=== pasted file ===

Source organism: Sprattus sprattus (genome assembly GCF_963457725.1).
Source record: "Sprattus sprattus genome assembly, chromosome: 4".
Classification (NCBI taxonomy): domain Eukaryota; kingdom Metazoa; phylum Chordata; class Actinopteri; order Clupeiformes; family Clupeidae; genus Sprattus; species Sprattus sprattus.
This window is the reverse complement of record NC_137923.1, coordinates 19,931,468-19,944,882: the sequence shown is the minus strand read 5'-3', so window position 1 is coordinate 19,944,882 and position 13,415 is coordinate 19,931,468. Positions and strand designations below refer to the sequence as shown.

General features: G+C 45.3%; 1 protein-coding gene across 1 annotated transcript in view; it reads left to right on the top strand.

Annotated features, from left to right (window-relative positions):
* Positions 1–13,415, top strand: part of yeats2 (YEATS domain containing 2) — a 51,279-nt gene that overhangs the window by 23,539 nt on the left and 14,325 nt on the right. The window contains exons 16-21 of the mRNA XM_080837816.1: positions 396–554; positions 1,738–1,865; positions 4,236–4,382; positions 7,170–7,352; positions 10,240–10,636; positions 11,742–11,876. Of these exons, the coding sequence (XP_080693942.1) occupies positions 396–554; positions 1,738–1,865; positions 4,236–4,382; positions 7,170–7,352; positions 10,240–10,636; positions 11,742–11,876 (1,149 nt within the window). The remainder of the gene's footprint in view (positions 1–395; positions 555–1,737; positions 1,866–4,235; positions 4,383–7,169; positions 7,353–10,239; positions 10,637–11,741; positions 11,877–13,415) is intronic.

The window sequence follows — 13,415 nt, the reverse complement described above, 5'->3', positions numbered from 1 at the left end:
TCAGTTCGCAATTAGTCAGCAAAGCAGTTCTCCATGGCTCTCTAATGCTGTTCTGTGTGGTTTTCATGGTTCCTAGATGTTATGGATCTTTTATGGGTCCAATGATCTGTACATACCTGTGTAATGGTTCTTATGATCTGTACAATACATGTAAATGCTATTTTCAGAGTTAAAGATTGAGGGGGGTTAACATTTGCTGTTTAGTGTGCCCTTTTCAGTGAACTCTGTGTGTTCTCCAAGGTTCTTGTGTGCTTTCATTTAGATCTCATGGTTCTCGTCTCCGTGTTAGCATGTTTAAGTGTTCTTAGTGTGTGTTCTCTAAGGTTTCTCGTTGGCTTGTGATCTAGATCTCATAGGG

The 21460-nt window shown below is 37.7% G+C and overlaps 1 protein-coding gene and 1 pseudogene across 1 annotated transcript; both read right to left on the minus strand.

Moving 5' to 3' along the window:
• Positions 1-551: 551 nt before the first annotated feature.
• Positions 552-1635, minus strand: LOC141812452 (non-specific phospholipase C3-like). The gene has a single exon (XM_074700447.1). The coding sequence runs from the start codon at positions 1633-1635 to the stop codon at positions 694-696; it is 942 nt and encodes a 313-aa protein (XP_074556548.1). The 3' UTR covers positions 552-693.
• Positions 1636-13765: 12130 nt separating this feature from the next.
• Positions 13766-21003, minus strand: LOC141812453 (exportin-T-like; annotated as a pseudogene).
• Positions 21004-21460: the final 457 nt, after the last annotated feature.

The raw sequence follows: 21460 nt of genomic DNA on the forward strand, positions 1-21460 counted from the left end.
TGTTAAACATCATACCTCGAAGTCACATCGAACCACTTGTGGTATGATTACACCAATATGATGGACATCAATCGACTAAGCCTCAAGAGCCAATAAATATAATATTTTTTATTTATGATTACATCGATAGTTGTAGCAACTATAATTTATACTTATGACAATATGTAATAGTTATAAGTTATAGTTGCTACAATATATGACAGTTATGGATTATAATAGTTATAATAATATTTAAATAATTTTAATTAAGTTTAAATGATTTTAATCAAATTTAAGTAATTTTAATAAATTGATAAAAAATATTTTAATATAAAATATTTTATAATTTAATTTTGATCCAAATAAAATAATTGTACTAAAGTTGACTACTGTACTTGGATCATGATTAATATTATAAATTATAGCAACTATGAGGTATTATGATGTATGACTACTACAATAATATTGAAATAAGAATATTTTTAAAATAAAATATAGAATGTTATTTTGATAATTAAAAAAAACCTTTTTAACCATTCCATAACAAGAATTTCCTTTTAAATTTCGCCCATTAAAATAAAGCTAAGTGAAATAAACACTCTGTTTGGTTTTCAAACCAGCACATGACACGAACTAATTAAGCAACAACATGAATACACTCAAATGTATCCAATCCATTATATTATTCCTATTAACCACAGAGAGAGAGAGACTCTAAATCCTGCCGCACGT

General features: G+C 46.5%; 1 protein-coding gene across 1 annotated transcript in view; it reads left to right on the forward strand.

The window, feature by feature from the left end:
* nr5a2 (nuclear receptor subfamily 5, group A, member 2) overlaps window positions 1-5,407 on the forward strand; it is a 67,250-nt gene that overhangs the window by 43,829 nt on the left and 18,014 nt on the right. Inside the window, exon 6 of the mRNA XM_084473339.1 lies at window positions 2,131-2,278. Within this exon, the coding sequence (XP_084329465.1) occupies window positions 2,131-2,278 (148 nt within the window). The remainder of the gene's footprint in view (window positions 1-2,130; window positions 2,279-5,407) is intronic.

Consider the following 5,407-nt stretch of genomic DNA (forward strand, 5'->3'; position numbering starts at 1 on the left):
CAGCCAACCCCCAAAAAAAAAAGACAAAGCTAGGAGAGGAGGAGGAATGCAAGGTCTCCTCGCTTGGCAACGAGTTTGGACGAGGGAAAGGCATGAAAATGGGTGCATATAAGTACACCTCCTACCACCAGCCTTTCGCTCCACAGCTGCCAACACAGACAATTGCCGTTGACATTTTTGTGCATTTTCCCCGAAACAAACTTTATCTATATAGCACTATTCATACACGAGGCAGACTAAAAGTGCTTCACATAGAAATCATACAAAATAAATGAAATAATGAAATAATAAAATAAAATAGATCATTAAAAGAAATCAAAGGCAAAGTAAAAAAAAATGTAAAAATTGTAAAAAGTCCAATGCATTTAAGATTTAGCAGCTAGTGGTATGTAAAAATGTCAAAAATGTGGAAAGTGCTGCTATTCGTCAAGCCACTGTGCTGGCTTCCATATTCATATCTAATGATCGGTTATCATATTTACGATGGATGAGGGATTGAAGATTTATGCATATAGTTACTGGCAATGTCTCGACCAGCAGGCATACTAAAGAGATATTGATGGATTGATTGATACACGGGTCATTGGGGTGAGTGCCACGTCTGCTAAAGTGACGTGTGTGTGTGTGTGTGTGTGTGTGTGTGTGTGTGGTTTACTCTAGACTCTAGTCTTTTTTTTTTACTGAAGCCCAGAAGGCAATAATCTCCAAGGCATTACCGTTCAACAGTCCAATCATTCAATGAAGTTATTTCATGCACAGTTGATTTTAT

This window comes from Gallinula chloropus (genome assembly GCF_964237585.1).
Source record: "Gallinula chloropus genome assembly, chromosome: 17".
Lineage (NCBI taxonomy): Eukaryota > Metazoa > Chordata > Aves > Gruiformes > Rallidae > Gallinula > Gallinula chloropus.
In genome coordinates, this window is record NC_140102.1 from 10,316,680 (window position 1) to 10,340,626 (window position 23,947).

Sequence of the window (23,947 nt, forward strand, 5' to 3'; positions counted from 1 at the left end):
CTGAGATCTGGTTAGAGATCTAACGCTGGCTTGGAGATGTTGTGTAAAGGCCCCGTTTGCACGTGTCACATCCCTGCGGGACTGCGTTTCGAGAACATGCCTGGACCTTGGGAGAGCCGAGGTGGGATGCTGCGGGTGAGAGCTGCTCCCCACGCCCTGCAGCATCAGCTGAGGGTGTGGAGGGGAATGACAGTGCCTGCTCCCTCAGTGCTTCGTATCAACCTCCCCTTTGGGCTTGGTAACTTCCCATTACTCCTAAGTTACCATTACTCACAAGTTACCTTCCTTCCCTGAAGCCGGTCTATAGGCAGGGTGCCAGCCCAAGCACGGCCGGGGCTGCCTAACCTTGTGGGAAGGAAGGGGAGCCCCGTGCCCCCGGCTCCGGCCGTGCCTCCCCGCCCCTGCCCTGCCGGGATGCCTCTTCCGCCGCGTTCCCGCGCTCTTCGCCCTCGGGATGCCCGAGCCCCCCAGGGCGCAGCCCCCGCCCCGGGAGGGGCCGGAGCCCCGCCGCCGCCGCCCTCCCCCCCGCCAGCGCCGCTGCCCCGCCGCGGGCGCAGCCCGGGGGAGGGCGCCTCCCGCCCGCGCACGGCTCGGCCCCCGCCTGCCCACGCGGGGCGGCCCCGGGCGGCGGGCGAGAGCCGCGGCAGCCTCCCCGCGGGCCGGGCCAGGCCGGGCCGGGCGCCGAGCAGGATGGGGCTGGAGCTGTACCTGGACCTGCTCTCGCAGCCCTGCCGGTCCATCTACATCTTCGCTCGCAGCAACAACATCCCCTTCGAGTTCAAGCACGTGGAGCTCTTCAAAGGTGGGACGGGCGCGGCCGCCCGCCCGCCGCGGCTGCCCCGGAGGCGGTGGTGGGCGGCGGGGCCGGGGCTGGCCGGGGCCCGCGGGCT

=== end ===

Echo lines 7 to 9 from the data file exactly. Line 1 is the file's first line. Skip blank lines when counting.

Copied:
* Positions 1–13,415, top strand: part of yeats2 (YEATS domain containing 2) — a 51,279-nt gene that overhangs the window by 23,539 nt on the left and 14,325 nt on the right. The window contains exons 16-21 of the mRNA XM_080837816.1: positions 396–554; positions 1,738–1,865; positions 4,236–4,382; positions 7,170–7,352; positions 10,240–10,636; positions 11,742–11,876. Of these exons, the coding sequence (XP_080693942.1) occupies positions 396–554; positions 1,738–1,865; positions 4,236–4,382; positions 7,170–7,352; positions 10,240–10,636; positions 11,742–11,876 (1,149 nt within the window). The remainder of the gene's footprint in view (positions 1–395; positions 555–1,737; positions 1,866–4,235; positions 4,383–7,169; positions 7,353–10,239; positions 10,637–11,741; positions 11,877–13,415) is intronic.

The window sequence follows — 13,415 nt, the reverse complement described above, 5'->3', positions numbered from 1 at the left end:
TCAGTTCGCAATTAGTCAGCAAAGCAGTTCTCCATGGCTCTCTAATGCTGTTCTGTGTGGTTTTCATGGTTCCTAGATGTTATGGATCTTTTATGGGTCCAATGATCTGTACATACCTGTGTAATGGTTCTTATGATCTGTACAATACATGTAAATGCTATTTTCAGAGTTAAAGATTGAGGGGGGTTAACATTTGCTGTTTAGTGTGCCCTTTTCAGTGAACTCTGTGTGTTCTCCAAGGTTCTTGTGTGCTTTCATTTAGATCTCATGGTTCTCGTCTCCGTGTTAGCATGTTTAAGTGTTCTTAGTGTGTGTTCTCTAAGGTTTCTCGTTGGCTTGTGATCTAGATCTCATAGGG